So where do we draw the line, ethically speaking, when it comes to consuming? Obviously we can’t continue as we have. Within a few decades we will reach the limits of Mother Earth, and then will come the inevitable collapse (and it will be ugly). So how to live now? What is okay and what is not okay? What is the ethical question we need to ask when we consume? My mentor posed this question: “Would it be okay if everyone was did what I am about to do?”

Think on this in all aspects of your life. What if everyone bought what I am about to buy? What if everyone took out of the environment what I am about to take? One quickly realizes that almost everything we consume is unethical.

So how do we live? That I can’t answer for you. Sometimes I wonder if we should live at all. Obviously Nature cannot support the current population; much less the geometric growth we are achieving. But to me, while I have something to offer, while I can make a difference, living is the ethical choice. When I don’t have these things anymore, it is time to stop living and give my body back to the Earth.

We as a species need to fight our own nature when it comes to consuming and procreation. We can do this. We do this all the time. The sex drive is huge. Do we sleep with anyone who says yes? No, we don’t. We negotiate relationship. Most everyone is monogamous. We control the instinct. So I know we can control the urge to consume. We need to separate need from desire. And the most important place we need to do this is in the desire to have children. There is no need to breed. Giving the current state of our beloved Earth, we have to stop procreating. We can do this consciously or we can let Nature do this cataclysmically. Either way, we will have to lower the population. All ethics aside, we have no choice.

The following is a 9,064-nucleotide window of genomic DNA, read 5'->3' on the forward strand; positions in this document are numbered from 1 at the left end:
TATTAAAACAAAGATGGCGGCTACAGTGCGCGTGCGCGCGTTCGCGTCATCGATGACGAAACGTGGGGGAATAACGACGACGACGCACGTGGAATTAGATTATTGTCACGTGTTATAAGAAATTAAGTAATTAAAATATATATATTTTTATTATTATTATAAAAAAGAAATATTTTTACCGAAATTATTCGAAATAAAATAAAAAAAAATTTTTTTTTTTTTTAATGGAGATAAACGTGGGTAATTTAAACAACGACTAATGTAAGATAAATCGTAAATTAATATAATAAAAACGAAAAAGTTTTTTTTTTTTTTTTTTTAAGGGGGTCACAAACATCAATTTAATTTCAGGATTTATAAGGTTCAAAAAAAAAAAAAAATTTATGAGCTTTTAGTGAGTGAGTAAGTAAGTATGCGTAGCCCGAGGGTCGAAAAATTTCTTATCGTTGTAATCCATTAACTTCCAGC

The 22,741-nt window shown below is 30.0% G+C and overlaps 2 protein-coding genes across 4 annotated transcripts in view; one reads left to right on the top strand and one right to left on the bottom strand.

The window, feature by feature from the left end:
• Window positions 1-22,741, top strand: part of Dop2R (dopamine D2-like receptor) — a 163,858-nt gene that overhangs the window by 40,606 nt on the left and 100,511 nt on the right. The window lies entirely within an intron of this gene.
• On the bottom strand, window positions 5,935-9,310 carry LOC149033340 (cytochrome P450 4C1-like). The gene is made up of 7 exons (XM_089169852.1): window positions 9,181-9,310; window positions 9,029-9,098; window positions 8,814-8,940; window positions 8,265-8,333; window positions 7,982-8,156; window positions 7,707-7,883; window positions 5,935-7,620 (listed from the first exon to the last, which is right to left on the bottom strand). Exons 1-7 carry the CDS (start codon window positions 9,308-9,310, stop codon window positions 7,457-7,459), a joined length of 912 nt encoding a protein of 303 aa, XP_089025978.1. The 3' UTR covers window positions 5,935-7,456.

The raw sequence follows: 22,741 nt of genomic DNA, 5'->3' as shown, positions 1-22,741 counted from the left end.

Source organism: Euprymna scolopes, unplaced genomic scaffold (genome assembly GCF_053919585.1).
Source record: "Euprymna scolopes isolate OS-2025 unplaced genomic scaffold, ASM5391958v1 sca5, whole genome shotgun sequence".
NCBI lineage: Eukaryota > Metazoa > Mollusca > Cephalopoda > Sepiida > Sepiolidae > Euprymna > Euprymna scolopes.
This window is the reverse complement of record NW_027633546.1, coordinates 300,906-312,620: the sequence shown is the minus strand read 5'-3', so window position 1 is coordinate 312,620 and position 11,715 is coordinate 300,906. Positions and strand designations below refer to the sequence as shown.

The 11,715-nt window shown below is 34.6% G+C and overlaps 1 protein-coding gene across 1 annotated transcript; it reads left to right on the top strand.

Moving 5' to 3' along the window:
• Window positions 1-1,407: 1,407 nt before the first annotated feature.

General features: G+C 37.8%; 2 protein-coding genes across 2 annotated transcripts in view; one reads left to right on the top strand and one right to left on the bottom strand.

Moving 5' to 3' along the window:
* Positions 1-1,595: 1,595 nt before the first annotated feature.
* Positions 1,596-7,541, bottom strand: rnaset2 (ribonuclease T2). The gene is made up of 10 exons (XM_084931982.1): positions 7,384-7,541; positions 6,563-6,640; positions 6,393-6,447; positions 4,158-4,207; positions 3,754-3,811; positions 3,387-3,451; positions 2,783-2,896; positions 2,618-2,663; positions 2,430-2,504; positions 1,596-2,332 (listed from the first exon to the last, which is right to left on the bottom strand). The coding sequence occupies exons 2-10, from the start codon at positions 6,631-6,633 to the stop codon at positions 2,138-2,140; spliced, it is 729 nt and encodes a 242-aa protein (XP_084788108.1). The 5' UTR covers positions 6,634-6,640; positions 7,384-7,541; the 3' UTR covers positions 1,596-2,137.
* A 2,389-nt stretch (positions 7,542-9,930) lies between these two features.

These are heavy truths that most people just do not want to think about. We do everything in this country to avoid talking about it. We still have fertility clinics for people to whom Nature has said, “don’t breed.” And we interfere. We add more people when all over the globe there are millions and millions of children who need a home. We have a cult of life in this country. People spend endless resources to prolong life. This time is paid for by the environment. We fear death so much, we sell off our children’s future to avoid it. It is time for this culture to stop making death the enemy. Death is a friend that allows the cycle of life to continue. I forget who said this but it is so wise: “Life shouldn’t be measured by the length but rather by the breadth.”

Why I am writing this depressing stuff? What does this have to do with Druidry? For me it has everything to do with my spiritual life. Learning to live in sacred relationship to the Earth is what this is all about. And the Earth is telling me something. I think we as Pagans can lead the culture in establishing a new paradigm where we walk within the bounds of Nature; considering our actions; considering the future generations; working to restore the ecosystems; ending consumerism; and honoring all aspects of Nature as sacred (especially the importance of death which is currently the enemy of the cult of life). We can do this. We as people whose entire religion is based in Nature, should lead the way forward. If we don’t, who will?

Blessings of peace and simplicity,
Snowhawke /|\

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Review: The Enchanted Map Oracle Cards

The Enchanted Map Oracle Cards by author Colette Baron-Reid and artist Jena DellaGrottaglia is a fairly new deck with a strong presence. It was released in 2011 and is distributed all over the world, and it is easy to see why! The cards represent concept words/phrases with vivid, dream-like images. These image and word pairings invite you travel to a different world and delve deeply into your psyche to guide you.